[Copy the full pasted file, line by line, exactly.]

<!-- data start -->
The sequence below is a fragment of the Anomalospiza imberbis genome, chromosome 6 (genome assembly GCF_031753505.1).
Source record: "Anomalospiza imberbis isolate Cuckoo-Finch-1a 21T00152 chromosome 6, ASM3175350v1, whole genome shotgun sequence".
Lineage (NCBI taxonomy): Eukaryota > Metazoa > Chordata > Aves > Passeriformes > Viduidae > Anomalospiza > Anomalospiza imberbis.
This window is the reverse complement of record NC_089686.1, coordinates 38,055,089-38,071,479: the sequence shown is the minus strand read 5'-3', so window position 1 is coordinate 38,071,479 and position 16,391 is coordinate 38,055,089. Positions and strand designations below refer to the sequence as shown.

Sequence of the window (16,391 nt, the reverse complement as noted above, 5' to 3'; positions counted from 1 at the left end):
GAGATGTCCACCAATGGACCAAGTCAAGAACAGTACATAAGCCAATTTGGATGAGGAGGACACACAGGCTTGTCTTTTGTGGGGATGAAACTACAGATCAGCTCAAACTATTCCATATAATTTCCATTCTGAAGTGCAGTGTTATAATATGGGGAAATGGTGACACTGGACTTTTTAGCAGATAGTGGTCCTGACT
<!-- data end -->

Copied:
The sequence below is a fragment of the Anomalospiza imberbis genome, chromosome 6 (genome assembly GCF_031753505.1).
Source record: "Anomalospiza imberbis isolate Cuckoo-Finch-1a 21T00152 chromosome 6, ASM3175350v1, whole genome shotgun sequence".
Lineage (NCBI taxonomy): Eukaryota > Metazoa > Chordata > Aves > Passeriformes > Viduidae > Anomalospiza > Anomalospiza imberbis.
This window is the reverse complement of record NC_089686.1, coordinates 38,055,089-38,071,479: the sequence shown is the minus strand read 5'-3', so window position 1 is coordinate 38,071,479 and position 16,391 is coordinate 38,055,089. Positions and strand designations below refer to the sequence as shown.

Sequence of the window (16,391 nt, the reverse complement as noted above, 5' to 3'; positions counted from 1 at the left end):
GAGATGTCCACCAATGGACCAAGTCAAGAACAGTACATAAGCCAATTTGGATGAGGAGGACACACAGGCTTGTCTTTTGTGGGGATGAAACTACAGATCAGCTCAAACTATTCCATATAATTTCCATTCTGAAGTGCAGTGTTATAATATGGGGAAATGGTGACACTGGACTTTTTAGCAGATAGTGGTCCTGACT